Giuseppi Logan’s Last Stop

Somehow, I end up getting out to see G right before school starts again. Today he asked me when I would be finished. I said by the end of this year, but I added that I’ve learned more from him than I’ll ever get in school. I wrote a letter to Hildred Humphries back in the day during my one semester at Berklee saying the same thing. The oral tradition, that’s not over.

I remember hanging out with Butch Morris once outside Nublu between sets. The subject of Giuseppi came up and Butch said he loved his music. The reason he gave is that no one, no one plays like that. He found a new way to play the horn. I like to think that when Butch hired me to play bass clarinet it was for the same reason. Say what you will about Ornette’s trumpet playing, one of the reasons Jackie Mac was down with it on Old and New Gospel was that nobody sounded like that. That’s the main reason I play alto clarinet, it’s like landing on a planet that has only just begun to be explored.

I found G asleep in his room. He has no roommate up on the fourth floor. I waited for him to wake up and then we had a listening session. First up was Dance of Satan. I showed him on YouTube that people have listened to this piece 7,000 times and had given him 97 “thumbs up.” He laughed. When Giuseppi was holding court in Tompkins Square Park a few years ago, he would tell people to google him, with one of his CD’s proudly on display. We had our longest listening session ever checking out his flute and bass clarinet work. I got G to rank the horns. Alto was number one, then BC, then flute. I said that was like Eric Dolphy and G said that Eric was one of the nicest people he ever met. When his social worker stopped by and asked G how many different horns he played, he said he plays them all. He has a working tenor, but it’s getting heavier these days. I finally found out why his altos were always jacked up. Kids in the park where taking it from him and smashing it. Sometimes kids can be so damn cruel. If I ever caught anybody smashing G’s horn, I’m afraid of what I might do. I used to defend G from evil in the park as much as I could. Sometimes there was nothing I could do. One time after we got paid from a gig, Jemeel Moondoc and I tried to stop G him from disappearing into the night to no avail.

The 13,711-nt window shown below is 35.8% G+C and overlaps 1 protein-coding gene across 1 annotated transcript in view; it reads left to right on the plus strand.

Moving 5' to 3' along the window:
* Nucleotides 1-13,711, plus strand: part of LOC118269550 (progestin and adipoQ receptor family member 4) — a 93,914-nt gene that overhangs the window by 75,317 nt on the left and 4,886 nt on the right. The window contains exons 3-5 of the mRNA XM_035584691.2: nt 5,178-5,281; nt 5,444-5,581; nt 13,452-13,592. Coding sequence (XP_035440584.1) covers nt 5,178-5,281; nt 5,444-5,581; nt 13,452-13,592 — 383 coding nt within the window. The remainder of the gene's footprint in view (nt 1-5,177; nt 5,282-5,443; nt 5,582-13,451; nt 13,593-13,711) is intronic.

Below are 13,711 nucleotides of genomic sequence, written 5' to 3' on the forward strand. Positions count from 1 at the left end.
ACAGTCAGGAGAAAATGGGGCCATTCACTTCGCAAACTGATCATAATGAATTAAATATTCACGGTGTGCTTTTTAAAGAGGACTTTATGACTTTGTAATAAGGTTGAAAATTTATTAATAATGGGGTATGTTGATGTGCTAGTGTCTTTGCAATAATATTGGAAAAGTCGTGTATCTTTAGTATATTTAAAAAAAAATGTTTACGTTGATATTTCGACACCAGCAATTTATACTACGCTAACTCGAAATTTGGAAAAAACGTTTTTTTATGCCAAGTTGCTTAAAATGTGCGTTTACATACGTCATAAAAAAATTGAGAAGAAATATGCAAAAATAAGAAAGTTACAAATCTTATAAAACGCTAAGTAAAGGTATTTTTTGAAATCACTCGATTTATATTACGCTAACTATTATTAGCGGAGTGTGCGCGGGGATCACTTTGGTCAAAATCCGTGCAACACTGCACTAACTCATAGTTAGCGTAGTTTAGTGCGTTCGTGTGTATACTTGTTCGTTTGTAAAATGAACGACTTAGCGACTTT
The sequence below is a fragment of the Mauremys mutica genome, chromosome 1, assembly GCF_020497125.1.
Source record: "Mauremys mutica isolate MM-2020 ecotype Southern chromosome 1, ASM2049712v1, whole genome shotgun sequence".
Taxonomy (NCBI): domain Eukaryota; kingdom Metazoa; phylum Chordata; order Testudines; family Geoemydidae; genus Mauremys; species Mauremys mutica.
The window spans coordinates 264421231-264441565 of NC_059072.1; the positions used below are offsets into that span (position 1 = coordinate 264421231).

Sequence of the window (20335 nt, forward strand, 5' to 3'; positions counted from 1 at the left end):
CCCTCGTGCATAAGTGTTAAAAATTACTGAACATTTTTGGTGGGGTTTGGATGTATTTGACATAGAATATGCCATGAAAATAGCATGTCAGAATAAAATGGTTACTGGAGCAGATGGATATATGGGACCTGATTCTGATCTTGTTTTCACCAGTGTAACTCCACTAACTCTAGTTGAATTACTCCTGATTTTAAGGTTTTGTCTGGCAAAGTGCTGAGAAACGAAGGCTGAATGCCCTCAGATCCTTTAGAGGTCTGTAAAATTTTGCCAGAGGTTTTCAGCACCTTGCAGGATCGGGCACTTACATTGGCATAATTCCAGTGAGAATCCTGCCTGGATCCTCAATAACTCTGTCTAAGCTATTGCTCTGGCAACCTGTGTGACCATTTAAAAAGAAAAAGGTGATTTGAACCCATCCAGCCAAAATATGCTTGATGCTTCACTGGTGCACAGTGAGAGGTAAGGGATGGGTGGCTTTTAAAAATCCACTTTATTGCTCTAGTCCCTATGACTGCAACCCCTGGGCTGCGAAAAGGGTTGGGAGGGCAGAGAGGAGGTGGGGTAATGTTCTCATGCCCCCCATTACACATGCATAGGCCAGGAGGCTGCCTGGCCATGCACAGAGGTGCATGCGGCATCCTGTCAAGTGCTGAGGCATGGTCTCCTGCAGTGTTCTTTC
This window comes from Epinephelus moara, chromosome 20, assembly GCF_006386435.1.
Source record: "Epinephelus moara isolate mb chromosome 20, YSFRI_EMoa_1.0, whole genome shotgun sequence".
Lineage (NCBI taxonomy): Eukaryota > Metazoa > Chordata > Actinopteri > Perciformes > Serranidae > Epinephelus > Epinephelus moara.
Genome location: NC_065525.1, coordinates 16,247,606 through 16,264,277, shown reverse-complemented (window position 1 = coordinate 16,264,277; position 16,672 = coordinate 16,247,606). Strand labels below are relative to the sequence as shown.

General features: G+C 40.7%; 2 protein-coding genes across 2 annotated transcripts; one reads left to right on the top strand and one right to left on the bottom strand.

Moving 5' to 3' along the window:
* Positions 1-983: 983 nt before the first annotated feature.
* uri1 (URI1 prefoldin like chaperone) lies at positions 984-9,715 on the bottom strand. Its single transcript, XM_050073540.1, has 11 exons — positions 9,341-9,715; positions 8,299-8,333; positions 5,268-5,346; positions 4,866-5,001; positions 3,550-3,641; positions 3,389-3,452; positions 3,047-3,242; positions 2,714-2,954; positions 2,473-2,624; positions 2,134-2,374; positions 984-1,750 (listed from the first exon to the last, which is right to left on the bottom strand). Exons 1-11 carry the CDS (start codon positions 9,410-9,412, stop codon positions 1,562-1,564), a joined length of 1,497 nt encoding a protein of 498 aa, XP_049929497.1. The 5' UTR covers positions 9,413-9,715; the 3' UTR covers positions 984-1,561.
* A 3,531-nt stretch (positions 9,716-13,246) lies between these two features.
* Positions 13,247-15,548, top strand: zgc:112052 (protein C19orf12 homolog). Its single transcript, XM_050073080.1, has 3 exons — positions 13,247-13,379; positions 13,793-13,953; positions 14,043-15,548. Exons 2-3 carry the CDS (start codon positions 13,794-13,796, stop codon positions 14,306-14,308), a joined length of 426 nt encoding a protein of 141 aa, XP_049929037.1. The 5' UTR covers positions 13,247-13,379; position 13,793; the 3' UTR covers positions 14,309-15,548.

“I know where I’m going.” he told us.

 

That reminds me of another Nublu event. I booked a Bern Nix quartet and Giuseppi Logan quartet double bill. Bern and I started playing when G arrived and went over to the Fender Rhodes, turned it on, and then played the whole set with us! About five minutes in I just had to sit back and listen to Bern and Giuseppi play together. Bern said afterwards that he felt it really worked. The thought of the two of them there leaves me in awe of being in that moment with them. I joined them on alto clarinet for about forty minutes. Reggie Sylvester was there. Bern is still around, just like Tazz. As I was playing at the Charles river up in Cambridge recently after a performance with Dave Bryant I heard Bern’s unique voice.

 

“Sounds good man. You and Dave sound good together.”

 

Back with G, talk of the bass clarinet had me looking at a picture on the wall of G playing on the record he did with Roswell Rudd called Everywhere. I had to tell him that Roswell left town and that left us both silent for a while. To switch up the vibe I suggested we go through his Wikipedia to see what was true and what wasn’t. Playing with Archie Shepp, true. Archie had told me he knew G in person as well. Pharoah Sanders, true. Bill Dixon, true. Byard Lancaster, true. The third ESP record with a string ensemble that never happened, true. Dewey Johnson and G with Bobby Kapp and two bass players on a double bill with Ornette, true. Then G dropped the bomb on my head.

 

“Albert Ayler and I were buddies and played several performances together.”

 

Every time I go see G I learn more about his life. Just a few months back I posted his picture on Facebook on his birthday which led to the discovery of four more family members, some of who came to see him. I finally did the math and figured out that G was already thirty-five years old when I was born in 1970. But age was never a thing with us. Today a nurse asked G who I was, and he smiled and said:

 

“We play together.”

 

When you make music with someone, most often your friends for life. Giuseppi might not play in public anymore, but his music is still inside of him. It seems to be pulling back slowly, but it’s still there. You can hear it when you’re around him. I was called out there to see him by forces that can’t be explained. My next task is to get his alto back online. There’s pretty much nothing I wouldn’t do for G. Music crosses all boundaries, plus we’re horn players. There’s another level to it all. Our souls are here to do similar work. Giuseppi has delivered his message. I’m getting ready to deliver mine. In this way, we’re bonded beyond time and space and the constraints of Earth.

 

Giuseppi’s last stop might be coming up.

 

Maybe not.

 

But no matter what happens, we’re brothers.

 

Now, and forever.

 

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